(Photo credit: (c)2016 Edmund Rek/rekfotos.com)
Throughout history, farming has been the cornerstone of many great civilizations. The ability of early societies to store food (mostly domesticated grains) in quantities beyond what they needed changed the how they ate. Efforts needed to do be nomadic and search for food, were now directed to settling and growing their own. Thousands of years later not much has changed, but things are very different.
In North America our lineage of farming has been established by cross-breeding and hybridization. The process has evolved to control crops and animals to maximized production and increased yields. In the 1950’s the population grew and industrialized farming was there to meet the demand. Aided by supermarkets, fast food chains, and interstate highways the food distribution network spread like a crack through ice. Unfortunately, the majority of the farmland was a mono-culture of mostly wheat, corn and soy. Verlyn Klinkenborg explains how, “Large-scale industrial agriculture depends on engineering the land to ensure the absence of natural diversity.” (Learn more here)
Over the past several years public health and environmental concerns has grown a geater interest in local foods and motivation for farmers and ethical food producers to connect to make the change. Focus on heritage varieties and ancient grains, raising grass-fed & grass-finished beef, wild pigs, free-range chickens and heirloom fruits and vegetables is the goal. Non profits like Slow Food are strong advocates for these endangered varieties and encourage farmers to grow them, chefs to cook them and consumers to eat these diverse foods. (See the Arc of Taste: Canada/US).
Prominent food companies (Unilever/Kraft/General Mills) are supplied by factory farms, who choose shelf life over nutrition to overcome the challenge of a vast distribution network and to meet the consumer demand of close-by convenience. Prior to this, agricultural cooperatives were necessary within smaller communities by sharing seeds, equipment, harvesting, processing, transportation even marketing within a group of farmers that enabled a local commerce that was difficult, or impossible to do so otherwise.
We are seeing the return of the agricultural co-operative with a renewed focus in quality vs quantity. There are several co-ops within the GTA who bring goods from a group of farmers close by to sell at farmers markets and CSA drop-off locations: Quinte Co-op, Hope Eco Farms, 100km Foods, just to name a few. These passionate groups offer us access to more locally grown foods and enable farmers to sell more of what they grow for a fair market price.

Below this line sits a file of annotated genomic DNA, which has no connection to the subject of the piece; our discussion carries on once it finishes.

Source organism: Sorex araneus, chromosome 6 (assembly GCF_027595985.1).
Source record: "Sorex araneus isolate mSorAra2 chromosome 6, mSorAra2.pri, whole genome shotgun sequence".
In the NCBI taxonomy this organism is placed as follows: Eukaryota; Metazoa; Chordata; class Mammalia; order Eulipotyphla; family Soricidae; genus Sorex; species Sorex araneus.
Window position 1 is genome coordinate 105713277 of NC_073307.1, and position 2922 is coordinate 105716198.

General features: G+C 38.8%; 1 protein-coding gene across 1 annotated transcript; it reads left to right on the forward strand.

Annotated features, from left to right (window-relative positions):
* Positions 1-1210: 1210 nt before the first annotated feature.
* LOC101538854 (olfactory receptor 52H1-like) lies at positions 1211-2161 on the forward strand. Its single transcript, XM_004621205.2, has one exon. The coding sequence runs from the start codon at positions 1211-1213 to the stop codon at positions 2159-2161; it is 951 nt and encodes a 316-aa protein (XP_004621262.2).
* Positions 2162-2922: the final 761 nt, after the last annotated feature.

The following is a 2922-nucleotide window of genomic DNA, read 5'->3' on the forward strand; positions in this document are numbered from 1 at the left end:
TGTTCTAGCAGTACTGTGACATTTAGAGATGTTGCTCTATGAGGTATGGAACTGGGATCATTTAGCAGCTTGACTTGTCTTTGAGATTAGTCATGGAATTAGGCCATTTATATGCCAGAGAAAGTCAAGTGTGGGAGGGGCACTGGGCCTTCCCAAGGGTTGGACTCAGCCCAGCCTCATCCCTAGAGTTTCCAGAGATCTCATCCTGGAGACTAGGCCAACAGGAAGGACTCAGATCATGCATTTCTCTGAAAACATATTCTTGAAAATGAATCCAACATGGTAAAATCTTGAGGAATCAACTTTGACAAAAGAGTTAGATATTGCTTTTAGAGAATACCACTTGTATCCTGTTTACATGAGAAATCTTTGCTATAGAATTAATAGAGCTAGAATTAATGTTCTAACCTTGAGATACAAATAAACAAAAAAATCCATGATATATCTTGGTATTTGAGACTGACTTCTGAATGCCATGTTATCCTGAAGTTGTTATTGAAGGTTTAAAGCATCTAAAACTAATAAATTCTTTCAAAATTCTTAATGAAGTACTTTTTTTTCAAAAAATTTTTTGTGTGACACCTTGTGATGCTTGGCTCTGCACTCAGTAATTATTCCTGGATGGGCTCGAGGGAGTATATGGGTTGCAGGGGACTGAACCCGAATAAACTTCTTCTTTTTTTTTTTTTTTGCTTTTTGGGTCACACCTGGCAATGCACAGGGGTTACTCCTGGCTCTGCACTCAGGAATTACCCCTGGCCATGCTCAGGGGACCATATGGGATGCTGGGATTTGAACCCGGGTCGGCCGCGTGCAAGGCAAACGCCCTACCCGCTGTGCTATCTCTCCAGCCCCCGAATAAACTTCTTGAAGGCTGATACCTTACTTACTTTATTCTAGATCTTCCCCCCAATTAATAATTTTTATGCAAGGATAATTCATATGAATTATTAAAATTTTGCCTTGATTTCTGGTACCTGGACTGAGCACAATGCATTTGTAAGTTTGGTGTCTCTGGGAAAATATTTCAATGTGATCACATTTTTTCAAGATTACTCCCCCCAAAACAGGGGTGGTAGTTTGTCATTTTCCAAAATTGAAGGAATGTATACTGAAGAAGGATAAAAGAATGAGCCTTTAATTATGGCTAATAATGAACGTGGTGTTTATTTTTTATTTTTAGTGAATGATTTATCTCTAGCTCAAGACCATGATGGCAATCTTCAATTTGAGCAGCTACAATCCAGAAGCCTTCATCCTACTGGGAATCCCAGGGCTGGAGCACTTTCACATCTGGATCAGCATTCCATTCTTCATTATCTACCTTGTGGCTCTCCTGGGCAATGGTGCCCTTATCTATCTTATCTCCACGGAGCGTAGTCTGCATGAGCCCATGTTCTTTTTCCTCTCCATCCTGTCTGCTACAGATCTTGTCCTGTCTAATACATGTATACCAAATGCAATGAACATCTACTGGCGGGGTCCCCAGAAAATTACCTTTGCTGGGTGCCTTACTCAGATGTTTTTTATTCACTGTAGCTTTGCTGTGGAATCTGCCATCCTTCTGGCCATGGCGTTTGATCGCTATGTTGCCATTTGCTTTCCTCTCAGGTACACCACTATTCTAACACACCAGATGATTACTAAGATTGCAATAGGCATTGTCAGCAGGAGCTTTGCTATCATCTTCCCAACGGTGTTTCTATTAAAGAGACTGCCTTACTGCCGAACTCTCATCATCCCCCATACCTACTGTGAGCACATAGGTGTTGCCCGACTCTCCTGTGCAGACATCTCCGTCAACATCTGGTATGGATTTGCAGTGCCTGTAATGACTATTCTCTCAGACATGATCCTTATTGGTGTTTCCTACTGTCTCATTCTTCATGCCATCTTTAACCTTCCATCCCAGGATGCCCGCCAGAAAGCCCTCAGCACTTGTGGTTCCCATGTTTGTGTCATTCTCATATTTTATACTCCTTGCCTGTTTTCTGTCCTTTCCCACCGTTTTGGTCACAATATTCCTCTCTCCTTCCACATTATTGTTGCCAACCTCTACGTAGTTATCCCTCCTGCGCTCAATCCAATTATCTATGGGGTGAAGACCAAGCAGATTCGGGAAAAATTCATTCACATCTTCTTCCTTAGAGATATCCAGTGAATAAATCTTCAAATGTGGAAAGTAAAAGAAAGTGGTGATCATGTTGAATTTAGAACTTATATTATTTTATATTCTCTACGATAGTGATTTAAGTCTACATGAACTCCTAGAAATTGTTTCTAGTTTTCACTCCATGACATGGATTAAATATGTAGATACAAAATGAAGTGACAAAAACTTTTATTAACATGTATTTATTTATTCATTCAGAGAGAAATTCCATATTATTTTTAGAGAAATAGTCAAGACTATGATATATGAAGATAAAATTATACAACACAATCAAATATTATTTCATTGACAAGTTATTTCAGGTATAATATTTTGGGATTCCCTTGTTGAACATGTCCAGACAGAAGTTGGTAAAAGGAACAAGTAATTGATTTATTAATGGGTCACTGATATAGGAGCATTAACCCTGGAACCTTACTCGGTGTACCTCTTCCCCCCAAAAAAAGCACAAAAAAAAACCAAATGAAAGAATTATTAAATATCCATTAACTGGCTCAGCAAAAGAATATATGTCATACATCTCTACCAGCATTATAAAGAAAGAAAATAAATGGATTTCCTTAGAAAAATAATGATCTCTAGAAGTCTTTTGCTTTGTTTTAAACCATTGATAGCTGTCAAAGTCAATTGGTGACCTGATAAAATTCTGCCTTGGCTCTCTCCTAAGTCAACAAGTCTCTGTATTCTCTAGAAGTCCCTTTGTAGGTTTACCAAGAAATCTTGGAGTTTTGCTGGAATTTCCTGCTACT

Beautiful produce, eggs and fresh meats are not the only benefits from buying farmer coops. Building relationships with growers show transparency into their farming methods and offer insights into heritage foods they are growing. Meeting the families to whom they are feeding is a real inspiration.
At the end of the day, when the consumer is King, better food choices are available to many of us. Big-box-stores such as (Walmart/Cosco/Loblaws) are taking note and offering local and organic foods in addition to conventional staples. These profit driven companies are finding their customers value more ethically produced foods.
For the choices and diversity of good foods to grow and become more available there will need to be challenges and a few sacrifices. Convenience for one, more time in the kitchen is another, but this can be a reality and it is becoming a reality within micro communities. If you are up for the challenge, one of the ways to participate can be as simple as eliminating white flour from your kitchen and your diet. Harken back to those early civilizations and just use whole grains purchased from a farmer or miller nearby, or someone connected the person who grow the grains. And try this for a month and see what happens. See if it sticks. See if the flavour and and the satisfaction makes a significant impression on you and your family.
Stay tuned for more details about the Evelyn’s Crackers “Whole Grain Challenge”…(continued)